Former Manchester United defender Rio Ferdinand has revealed he was upset at manager Alex Ferguson’s decision to overlook him for the captaincy.
The retired ex-England international, who joined from Leeds for a British record fee of £30million in 2002, enjoyed a 12-year stay at the Old Trafford club before ending his career with QPR.
Ferdinand lifted the Champions League title in 2008 as stand-in captain but following the return to fitness of skipper Gary Neville, the centre-back was stripped of the armband.
Speaking in an interview with CNBC, Ferdinand admitted he questioned whether he was being undervalued after the decision was made.
“Sometimes there’s situations during your career you think, ‘Am I getting the credit I feel I deserve?’ But, at the same time that is one of the things that maybe pushed me on to keep improving year in, year out, to sustain and stay at that level for all them years,” he said.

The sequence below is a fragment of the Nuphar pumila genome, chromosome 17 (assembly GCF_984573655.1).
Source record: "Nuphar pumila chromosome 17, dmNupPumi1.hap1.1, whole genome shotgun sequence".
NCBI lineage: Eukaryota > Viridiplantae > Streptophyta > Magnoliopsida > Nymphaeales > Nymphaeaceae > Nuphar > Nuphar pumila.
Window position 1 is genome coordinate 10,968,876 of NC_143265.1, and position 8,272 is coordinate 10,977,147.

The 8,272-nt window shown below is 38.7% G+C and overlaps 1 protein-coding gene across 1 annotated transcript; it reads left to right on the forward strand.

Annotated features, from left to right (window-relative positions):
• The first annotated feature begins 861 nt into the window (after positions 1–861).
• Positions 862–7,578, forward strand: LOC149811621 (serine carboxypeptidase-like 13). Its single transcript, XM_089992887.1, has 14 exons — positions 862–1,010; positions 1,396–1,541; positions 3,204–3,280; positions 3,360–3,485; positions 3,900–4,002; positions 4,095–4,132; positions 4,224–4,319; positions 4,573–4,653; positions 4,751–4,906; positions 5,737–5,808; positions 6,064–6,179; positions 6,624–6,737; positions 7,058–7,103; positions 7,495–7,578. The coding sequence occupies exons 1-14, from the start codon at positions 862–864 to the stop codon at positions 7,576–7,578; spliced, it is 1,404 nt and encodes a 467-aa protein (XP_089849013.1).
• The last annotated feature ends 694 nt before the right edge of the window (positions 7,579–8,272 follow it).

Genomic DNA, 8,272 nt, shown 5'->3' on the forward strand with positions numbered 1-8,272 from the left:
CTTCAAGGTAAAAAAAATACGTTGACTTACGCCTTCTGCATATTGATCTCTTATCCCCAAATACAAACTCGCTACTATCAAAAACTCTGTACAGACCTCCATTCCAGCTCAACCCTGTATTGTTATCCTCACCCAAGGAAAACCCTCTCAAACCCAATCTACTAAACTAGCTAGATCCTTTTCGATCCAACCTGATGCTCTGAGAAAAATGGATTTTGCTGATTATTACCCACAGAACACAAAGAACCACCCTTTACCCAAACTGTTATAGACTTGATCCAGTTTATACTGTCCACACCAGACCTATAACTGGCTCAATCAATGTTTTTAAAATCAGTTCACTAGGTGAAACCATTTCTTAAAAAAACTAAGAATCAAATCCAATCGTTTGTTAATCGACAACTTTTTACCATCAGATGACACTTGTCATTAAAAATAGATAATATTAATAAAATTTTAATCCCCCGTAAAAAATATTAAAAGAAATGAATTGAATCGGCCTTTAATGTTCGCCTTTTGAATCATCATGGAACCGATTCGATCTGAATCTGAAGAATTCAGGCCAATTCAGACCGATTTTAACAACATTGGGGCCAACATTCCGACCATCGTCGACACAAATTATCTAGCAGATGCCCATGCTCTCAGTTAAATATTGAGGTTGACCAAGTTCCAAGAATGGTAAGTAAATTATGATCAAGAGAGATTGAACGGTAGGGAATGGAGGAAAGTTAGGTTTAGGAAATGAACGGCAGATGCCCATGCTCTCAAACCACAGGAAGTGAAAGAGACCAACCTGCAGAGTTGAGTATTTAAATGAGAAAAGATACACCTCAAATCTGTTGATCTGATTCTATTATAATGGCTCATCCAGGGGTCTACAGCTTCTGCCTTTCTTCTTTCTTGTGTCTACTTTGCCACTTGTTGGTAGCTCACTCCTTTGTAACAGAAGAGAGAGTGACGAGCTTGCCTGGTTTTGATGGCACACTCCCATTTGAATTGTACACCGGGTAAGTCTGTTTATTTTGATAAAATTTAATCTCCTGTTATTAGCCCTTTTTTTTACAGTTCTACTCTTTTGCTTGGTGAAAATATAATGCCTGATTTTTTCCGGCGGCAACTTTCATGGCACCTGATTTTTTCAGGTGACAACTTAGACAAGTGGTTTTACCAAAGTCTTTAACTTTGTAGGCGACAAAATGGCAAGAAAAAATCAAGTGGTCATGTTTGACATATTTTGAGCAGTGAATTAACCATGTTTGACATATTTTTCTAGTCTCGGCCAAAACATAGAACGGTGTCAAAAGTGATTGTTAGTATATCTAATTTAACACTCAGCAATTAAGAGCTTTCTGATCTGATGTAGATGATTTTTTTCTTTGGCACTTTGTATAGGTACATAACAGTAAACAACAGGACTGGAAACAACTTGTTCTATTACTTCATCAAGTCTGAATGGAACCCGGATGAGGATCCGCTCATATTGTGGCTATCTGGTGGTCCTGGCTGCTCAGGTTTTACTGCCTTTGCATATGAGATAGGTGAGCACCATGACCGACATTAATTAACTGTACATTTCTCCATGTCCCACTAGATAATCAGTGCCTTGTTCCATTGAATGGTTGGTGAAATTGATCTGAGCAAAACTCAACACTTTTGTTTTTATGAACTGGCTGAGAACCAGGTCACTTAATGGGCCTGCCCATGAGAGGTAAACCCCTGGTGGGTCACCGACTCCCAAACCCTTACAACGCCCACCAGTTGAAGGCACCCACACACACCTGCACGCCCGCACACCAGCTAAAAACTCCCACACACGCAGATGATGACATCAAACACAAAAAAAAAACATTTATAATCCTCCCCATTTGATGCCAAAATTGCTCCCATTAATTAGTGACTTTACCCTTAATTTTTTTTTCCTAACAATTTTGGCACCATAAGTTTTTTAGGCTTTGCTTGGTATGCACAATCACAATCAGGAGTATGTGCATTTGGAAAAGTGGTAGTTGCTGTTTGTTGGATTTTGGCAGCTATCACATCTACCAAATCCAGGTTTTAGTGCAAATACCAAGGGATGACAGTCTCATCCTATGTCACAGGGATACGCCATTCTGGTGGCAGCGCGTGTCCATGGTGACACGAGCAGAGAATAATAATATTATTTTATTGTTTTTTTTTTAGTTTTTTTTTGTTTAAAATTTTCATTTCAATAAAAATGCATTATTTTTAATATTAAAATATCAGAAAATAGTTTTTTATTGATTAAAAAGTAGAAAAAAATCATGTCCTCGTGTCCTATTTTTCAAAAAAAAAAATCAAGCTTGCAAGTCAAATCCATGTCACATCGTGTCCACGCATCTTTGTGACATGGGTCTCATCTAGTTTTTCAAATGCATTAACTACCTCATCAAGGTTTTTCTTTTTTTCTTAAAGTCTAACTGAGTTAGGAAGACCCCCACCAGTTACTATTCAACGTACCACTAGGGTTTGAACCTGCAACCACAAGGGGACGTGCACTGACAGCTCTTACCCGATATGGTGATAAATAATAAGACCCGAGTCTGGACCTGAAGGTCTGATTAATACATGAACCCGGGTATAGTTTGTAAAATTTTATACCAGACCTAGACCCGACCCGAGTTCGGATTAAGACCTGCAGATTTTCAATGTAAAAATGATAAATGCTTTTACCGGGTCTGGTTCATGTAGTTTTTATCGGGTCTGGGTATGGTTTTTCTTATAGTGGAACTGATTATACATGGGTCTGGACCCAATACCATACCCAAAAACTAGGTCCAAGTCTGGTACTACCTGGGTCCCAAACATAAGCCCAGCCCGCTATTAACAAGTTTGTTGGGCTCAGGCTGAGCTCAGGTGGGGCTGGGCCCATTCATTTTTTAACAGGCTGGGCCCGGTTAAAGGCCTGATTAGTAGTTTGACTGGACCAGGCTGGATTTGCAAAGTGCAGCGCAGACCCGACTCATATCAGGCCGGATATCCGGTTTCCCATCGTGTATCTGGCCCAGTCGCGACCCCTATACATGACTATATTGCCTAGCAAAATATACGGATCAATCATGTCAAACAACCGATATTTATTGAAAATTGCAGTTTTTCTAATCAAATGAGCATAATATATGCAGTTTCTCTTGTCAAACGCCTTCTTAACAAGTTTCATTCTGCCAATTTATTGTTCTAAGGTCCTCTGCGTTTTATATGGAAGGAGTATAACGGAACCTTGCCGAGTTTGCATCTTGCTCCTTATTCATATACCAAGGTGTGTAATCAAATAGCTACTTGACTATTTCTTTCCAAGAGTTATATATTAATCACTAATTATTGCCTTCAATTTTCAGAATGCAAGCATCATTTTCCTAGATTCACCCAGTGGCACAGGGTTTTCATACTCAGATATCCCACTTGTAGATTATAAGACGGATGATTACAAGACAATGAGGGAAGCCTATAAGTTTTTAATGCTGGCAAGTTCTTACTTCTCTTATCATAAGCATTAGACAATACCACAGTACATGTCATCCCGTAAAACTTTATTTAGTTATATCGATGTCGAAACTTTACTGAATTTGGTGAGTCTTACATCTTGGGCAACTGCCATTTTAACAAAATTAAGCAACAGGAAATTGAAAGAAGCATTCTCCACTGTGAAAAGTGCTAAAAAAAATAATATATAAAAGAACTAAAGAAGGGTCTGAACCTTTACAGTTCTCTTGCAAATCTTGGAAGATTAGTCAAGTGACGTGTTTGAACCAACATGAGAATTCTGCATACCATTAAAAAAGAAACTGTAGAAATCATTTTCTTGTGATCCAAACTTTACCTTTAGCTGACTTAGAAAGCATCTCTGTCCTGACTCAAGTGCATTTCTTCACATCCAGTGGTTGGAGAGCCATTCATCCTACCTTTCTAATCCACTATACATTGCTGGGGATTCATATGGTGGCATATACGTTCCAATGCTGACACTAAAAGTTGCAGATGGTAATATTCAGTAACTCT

“I think I needed, as a person, for something to try and get to and grasp onto. If I had everything at one time, it might have been detrimental to my growth, maybe.”
Ferdinand, who won six Premier League titles with the club, confessed Ferguson’s management style was tough to work under, insisting the Scottish boss would rarely credit him after a good performance.
However, following his retirement from football in May, Ferguson gave his reasoning.
“He spoke to me and said: ‘Your personality, if I had given you too much credit you might have gotten carried away, when you were younger, especially,'” Ferdinand added.
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